We’ve all heard the rule of thumb: Save for a 20% down payment before you buy a home. The logic behind saving 20% makes sense, as it shows that you have the financial discipline and stability to save for a long-term goal. It can also help you get favorable rates from lenders. However, there can actually be financial benefits to putting down a smaller down payment—as low as 3% —rather than parting with so much cash up front, even if you have the money available.
It’s important to understand the downsides of a small down payment. You’ll have to pay Private Mortgage Insurance for years, and the lower your down payment, the more you’ll pay. You may also be offered a lesser loan amount than borrowers who have a 20% down payment, which will put some homes out of your reach. Finally, your down payment has a significant impact on the total cost of your home. For instance, your interest rate on the home is calculated, in large part, based on the amount of your down payment. The larger your down payment on a house, the lower your interest rate will be, and the less you’ll wind up paying for your home over time.
National home prices increased 4.4% year over year in January 2019 and are forecast to increase 4.6% from January 2019 to January 2020, according to the latest CoreLogic Home Price Index (HPI®) Report. The appreciation is independent of your down payment, so whether you put down 20% or 3%, the increase in equity is the same. If you’re looking at your home as an investment, putting down a smaller amount can lead to a higher return on investment, while also leaving more of your savings free for home repairs, upgrades, or other investment opportunities.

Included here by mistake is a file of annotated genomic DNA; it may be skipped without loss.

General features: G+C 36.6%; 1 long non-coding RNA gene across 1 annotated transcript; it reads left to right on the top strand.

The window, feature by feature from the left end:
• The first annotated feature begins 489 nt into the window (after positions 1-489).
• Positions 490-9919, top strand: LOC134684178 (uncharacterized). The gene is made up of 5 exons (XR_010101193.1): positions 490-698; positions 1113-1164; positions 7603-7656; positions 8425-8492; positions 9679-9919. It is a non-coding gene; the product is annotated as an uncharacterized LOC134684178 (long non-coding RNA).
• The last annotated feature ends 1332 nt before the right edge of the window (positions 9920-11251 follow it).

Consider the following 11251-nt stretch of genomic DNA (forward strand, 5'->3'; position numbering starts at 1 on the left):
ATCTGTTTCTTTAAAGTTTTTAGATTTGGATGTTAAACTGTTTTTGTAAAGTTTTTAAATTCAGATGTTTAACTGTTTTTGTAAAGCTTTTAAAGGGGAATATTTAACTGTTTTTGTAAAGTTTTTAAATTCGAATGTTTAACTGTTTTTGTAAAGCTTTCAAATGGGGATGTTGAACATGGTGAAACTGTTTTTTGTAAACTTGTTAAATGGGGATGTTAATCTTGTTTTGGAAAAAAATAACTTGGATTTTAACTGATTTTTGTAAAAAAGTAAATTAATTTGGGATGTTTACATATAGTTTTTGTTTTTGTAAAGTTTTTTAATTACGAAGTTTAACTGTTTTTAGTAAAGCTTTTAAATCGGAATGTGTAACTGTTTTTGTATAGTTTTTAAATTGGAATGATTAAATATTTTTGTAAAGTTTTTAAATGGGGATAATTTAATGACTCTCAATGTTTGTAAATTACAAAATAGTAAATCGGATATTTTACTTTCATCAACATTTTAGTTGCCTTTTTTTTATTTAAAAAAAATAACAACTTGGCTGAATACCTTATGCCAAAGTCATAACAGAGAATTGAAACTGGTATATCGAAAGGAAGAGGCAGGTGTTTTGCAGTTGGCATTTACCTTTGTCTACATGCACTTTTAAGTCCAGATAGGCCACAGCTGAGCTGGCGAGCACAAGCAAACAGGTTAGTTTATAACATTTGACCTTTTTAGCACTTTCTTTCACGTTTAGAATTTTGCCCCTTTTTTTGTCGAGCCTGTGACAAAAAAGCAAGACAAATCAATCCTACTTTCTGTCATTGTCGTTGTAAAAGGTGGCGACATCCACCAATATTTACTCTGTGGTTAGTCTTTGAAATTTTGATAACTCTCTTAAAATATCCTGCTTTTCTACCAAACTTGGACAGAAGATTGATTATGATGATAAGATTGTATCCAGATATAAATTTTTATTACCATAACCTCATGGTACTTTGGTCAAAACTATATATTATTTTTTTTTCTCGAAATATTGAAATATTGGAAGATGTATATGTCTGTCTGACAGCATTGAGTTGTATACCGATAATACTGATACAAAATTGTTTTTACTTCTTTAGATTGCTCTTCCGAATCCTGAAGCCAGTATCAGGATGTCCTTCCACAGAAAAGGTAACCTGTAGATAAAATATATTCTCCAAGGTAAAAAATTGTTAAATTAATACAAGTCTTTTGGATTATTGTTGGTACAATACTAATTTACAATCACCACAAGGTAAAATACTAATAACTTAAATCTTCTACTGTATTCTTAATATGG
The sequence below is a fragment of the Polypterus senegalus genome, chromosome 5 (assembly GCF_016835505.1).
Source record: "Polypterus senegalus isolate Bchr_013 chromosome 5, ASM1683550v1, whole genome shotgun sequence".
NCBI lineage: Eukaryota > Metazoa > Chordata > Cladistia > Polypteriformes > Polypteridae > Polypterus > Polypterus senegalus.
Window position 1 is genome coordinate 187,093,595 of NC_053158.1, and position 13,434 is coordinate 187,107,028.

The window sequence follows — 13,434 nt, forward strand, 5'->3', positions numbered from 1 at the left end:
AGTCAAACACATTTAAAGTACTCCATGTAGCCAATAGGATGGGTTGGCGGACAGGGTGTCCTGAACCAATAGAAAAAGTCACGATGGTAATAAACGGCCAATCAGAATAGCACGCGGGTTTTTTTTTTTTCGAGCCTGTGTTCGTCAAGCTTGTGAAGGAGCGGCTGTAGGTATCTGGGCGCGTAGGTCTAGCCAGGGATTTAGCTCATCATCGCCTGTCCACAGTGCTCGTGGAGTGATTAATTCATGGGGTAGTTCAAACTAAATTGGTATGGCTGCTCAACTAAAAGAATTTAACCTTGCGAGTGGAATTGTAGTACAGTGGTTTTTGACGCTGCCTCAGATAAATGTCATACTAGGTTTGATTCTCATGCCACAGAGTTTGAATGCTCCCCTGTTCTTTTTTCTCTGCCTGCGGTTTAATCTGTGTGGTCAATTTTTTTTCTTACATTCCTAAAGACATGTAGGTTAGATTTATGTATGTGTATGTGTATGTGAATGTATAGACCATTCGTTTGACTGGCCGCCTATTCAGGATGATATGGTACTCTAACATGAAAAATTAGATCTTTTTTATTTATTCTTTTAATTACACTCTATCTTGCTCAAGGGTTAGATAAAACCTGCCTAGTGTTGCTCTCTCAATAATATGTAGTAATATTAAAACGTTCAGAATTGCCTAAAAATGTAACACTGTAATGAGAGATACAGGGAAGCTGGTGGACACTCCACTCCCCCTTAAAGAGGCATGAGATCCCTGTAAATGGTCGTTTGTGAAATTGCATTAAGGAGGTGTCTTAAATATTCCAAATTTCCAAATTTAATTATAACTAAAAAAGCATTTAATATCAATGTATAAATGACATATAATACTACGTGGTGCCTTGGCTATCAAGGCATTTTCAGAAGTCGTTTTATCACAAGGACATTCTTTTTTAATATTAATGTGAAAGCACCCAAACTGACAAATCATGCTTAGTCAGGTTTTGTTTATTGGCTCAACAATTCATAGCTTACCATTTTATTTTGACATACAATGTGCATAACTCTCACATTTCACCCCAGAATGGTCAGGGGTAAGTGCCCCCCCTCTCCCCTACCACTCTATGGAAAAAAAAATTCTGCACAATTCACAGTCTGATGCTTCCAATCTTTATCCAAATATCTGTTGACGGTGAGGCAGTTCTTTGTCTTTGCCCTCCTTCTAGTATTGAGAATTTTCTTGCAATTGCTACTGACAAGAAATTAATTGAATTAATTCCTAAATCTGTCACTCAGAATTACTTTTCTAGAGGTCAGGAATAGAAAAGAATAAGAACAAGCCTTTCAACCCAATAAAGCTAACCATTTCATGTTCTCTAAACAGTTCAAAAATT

Some Middle Ground
Of course, your home payment options aren’t binary. Most borrowers can find some common ground between the security of a traditional 20% and an investment-focused, small down payment. Ultimately, the size of your down payment on a house depends upon multiple variables, including your personal financial situation, your age, your marital status, your income, your credit health and how much you’ve been able to save for a home purchase. Your trusted real estate professional can provide some answers as you explore your financing options.